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IEA - Proportion of UK employees needing a licence to work has doubled in the last 15 years

IEA releases report on occupational licensing in the UK

The proportion of UK employees needing a licence to work has doubled in the last fifteen years. But with advances in technology now undermining the traditional arguments for practitioner exclusivity, it is time for the government to revise its approach to occupational licensing.

Currently, one fifth of workers need a licence to practise, and significantly more occupations are regulated in the UK than in countries such as France, Italy and Belgium. Such high levels of regulation slow employment growth, raise prices and exclude many potentially competent workers –  with little evidence of improvement in quality of services.

Rather than establishing a new regulatory body every time a problem arises, more responsibility should be placed on employers to regulate quality and determine the qualifications necessary to work. Where intervention is required, registration open to anyone who has good character and financial probity is preferable to the restrictive tool of licensing – where you must have formal qualifications, often years of supervised work experience, pass tests of various kinds and typically pay a significant annual fee.

new report from the Institute of Economic Affairs makes the case that deregulation of this kind, together with new technology that allows consumers to save money and do more for themselves online or with the help of para-professionals, could bring about a major productivity boost for the UK economy.

Problems brought about by excessive occupational licensing

  • Reduced access to jobs and mobility without necessarily improving quality of delivery
  • Restrictive barriers to entry to occupations – such as expensive licence fees and the necessity for specific qualifications – prevent disadvantaged groups, such as some women, the young and immigrants from gaining better paid work, and thus reduce social mobility
  • This prevents competent people from working, while protecting existing employees
  • Reduces the supply of goods and services, leading to higher prices
  • A high legal professional, for example, may offer a good service for those who can afford it, but nothing for those who cannot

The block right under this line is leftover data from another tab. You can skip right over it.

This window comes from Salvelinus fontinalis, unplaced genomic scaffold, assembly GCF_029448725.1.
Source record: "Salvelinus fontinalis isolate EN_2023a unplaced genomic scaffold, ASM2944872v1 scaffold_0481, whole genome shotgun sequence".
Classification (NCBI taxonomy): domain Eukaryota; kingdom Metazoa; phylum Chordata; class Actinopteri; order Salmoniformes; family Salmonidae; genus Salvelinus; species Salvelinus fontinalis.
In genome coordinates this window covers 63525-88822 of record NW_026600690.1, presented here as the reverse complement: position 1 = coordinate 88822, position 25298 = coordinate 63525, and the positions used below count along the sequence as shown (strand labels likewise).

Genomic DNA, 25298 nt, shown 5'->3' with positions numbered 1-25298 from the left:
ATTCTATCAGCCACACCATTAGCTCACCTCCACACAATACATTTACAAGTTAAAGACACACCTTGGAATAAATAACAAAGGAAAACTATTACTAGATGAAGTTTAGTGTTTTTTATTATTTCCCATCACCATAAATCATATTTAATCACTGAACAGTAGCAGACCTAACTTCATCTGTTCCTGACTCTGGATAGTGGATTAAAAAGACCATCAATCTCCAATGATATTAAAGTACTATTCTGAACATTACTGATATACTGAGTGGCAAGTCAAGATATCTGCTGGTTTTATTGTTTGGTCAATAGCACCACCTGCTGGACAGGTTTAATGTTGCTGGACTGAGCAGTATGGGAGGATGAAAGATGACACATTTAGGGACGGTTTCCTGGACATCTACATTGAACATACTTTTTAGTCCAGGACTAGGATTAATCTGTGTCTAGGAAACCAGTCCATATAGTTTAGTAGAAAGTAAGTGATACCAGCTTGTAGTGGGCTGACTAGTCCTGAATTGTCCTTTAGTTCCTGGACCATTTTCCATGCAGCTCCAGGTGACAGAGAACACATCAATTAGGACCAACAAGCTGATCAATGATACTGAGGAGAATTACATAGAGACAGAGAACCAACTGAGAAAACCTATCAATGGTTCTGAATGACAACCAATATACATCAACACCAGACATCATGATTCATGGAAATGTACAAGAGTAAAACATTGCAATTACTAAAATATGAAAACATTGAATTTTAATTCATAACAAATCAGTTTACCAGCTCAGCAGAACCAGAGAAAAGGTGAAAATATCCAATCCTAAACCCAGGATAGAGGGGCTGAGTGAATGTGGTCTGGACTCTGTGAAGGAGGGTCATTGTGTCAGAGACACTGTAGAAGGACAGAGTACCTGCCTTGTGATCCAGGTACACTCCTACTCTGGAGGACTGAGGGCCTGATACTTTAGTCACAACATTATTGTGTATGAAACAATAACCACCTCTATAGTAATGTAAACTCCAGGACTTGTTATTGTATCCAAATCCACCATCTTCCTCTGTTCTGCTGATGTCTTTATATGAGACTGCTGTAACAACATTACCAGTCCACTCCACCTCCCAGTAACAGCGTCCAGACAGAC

• The early adoption of technical advances and the accompanying productivity gains are inhibited as innovation threatens incumbents’ protected position

Steps to deregulate

  • Regulation to be reviewed to reduce government intervention where possible
  • Where intervention is still required, registration is preferable to licensing
  • The onus should be on employers to set and maintain standards
  • Consumers’ freedom to choose and providers’ freedom to experiment should be encouraged to facilitate productivity and real income gains

Commenting on the report, author Len Shackleton, Editorial Research Fellow at the Institute of Economic Affairs, said: 

“It is disturbing to realise that more occupations in the UK are now regulated than in France or Italy – countries which are typically associated with heavy employment regulation. The government should open up occupations to greater competition and thus boost productivity.”

Notes to editors: 

For media enquiries please contact Nerissa Chesterfield, Communications Officer: nchesterfield@iea.org.uk or 07791 390268

To download a copy of ‘Conspiracy against the public? Occupational regulation in the UK economy’ please click here.

Further IEA research on labour market regulation can be downloaded here.

The mission of the Institute of Economic Affairs is to improve understanding of the fundamental institutions of a free society by analysing and expounding the role of markets in solving economic and social problems and seeks to provide analysis in order to improve the public understanding of economics.

The IEA is a registered educational charity and independent of all political parties.

Original article link: https://iea.org.uk/media/proportion-of-uk-employees-needing-a-licence-to-work-has-doubled-in-the-last-15-years/

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